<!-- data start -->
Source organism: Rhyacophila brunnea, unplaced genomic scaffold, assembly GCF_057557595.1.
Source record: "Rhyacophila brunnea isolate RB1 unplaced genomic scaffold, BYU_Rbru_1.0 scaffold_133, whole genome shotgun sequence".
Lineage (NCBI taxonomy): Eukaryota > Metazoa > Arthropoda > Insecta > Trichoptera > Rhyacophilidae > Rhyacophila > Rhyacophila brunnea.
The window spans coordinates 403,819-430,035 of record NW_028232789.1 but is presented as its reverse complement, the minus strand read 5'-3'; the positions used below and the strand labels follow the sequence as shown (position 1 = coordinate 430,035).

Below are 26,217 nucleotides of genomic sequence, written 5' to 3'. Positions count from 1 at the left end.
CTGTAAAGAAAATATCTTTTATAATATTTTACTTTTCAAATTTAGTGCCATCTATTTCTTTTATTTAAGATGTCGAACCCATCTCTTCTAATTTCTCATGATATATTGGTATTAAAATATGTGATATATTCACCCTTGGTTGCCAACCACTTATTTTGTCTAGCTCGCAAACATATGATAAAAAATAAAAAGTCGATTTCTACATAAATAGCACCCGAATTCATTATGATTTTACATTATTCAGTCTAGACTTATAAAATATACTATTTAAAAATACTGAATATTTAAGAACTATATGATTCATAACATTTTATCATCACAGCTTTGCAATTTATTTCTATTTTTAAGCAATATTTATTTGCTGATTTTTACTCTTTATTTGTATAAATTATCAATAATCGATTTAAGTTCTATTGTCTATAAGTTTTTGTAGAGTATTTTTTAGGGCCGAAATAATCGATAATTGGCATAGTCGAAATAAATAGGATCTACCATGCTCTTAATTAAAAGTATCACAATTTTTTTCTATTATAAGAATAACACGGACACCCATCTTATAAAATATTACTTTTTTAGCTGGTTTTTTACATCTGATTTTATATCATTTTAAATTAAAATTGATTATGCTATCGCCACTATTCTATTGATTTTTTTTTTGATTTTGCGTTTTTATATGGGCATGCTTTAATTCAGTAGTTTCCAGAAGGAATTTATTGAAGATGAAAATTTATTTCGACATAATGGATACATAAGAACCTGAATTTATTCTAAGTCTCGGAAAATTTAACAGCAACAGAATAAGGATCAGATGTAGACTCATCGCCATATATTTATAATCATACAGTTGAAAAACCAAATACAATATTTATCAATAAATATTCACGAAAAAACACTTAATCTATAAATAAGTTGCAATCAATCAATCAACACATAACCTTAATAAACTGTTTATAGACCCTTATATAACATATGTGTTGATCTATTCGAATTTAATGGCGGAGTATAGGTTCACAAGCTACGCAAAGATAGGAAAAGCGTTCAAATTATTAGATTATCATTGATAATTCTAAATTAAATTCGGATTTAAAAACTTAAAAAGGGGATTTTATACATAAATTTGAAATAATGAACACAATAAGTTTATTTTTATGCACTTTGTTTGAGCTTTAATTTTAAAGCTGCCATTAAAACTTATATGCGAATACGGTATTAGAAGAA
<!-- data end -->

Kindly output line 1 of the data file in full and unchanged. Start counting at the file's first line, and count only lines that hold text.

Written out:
Source organism: Rhyacophila brunnea, unplaced genomic scaffold, assembly GCF_057557595.1.